Also, about my big fear of getting naked in front of a younger man? Completely unfounded. I started to shake when Airport Boy took off my sundress in our hotel room. Had he ever seen a woman my age nude? How could I stand to be skin-to-skin with a body far more perfect than mine? I had given birth to eight-pound, full-fucking-term babies. I'd nursed them, too, and at times by breasts looked (from my view at least) like wet paper towels. "You have a spectacular body," he told me instead, running his hand over the cellulite on my stomach that I despised. That night I learned that younger men who seek older women accept our physical flaws—they don't expect perfection in someone 20 years their senior. These men taught me to see my body through a positive, decidedly male lens, to focus on the pretty parts (and we all have them) rather than the flaws that we all have too, whether you're 19, 29 or 59.
I even found the pillow talk lighter, easier and more intellectually stimulating, because a younger man's world view differs so vastly from the pressures of my 20-something kids, annual colonoscopies, 401K balance and mortgage payments. They have simple financial problems, like "Can I borrow a few quarters for the parking meter outside?" or "Do you have any advice on consolidating my student loans?"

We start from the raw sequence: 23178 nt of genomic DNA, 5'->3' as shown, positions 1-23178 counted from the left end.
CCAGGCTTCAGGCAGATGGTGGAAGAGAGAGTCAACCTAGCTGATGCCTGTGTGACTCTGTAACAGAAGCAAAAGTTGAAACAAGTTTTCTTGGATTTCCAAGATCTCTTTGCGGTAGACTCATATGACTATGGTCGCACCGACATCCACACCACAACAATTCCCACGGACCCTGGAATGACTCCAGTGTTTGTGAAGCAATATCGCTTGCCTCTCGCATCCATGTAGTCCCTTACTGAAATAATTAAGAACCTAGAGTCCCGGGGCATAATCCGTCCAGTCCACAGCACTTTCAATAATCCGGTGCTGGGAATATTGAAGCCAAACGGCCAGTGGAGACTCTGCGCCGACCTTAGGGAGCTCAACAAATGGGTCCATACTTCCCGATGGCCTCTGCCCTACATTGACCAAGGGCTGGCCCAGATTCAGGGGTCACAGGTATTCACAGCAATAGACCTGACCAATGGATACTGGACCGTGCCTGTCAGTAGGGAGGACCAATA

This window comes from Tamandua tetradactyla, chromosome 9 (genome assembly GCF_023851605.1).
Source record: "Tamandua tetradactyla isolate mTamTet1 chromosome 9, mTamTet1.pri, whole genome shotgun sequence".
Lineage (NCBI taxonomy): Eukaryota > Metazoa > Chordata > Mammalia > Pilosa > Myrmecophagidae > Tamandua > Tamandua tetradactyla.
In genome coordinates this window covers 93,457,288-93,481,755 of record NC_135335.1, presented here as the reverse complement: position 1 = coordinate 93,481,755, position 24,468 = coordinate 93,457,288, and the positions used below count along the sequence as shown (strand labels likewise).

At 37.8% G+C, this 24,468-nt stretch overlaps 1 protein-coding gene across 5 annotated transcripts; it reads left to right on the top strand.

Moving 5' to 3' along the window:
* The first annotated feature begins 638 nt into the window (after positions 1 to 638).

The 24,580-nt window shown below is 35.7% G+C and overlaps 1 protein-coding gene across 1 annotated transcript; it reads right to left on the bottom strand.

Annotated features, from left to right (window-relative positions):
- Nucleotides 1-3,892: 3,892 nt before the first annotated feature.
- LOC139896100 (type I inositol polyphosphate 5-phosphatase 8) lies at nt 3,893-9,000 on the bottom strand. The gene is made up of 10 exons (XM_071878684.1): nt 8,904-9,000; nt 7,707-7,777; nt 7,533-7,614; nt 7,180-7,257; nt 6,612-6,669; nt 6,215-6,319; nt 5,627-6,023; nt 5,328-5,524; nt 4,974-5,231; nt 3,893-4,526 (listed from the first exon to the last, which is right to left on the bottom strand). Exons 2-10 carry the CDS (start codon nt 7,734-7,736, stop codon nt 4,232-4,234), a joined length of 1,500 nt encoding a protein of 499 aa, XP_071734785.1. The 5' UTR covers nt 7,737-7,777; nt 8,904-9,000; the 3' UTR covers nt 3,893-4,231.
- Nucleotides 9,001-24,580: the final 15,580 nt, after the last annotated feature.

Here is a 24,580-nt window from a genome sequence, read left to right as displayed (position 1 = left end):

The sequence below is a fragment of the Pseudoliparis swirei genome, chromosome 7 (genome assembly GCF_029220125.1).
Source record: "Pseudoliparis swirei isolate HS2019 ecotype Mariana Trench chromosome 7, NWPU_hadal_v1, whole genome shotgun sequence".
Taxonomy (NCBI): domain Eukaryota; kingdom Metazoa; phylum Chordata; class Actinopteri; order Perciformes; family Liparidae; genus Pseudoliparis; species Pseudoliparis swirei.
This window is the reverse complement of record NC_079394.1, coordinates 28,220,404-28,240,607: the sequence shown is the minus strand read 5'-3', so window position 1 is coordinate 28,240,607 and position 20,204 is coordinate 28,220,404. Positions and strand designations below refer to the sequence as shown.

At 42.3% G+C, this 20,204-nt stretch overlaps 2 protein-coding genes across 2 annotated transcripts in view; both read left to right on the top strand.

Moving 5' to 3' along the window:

Everything feels simpler with younger men. Men under 40 seem less threatened by assertive women; they grew up with them. They like cheap beer instead of expensive wine. They don't snore (as much). Leftovers a 55-year-old would scoff at look good to them. Their erections NEVER last more than four hours. Their hard-ons end the old-fashioned way and 45 minutes later they are ready for more.
But what I enjoy most about younger men is not the sex, or the cliché that they make me feel young again—because they don't. Younger men make me feel old, and to my delight, I like that. I feel valuable around younger men, precisely because I am wiser and more experienced in life, love and between the sheets.
I know I'll never end up with one for good. The naked truth is we don't have enough in common to last. One recently put it exactly right when he told me, "I love this, but there's always gonna be a glass ceiling between us." That lack of permanence, the improbability of commitment and "forever," doesn't mean I can't pick up a tip or two about self-esteem, and enjoy the magic of human connection with younger men. And vice versa. The experience can enrich us both, making us better partners for people our own ages down the road.
*My viewpoint is from the perspective of a heterosexual woman, because I am one. But change the gender identification and/or sexual orientation to whatever works for you and let me know if the same advice holds true. Thank you.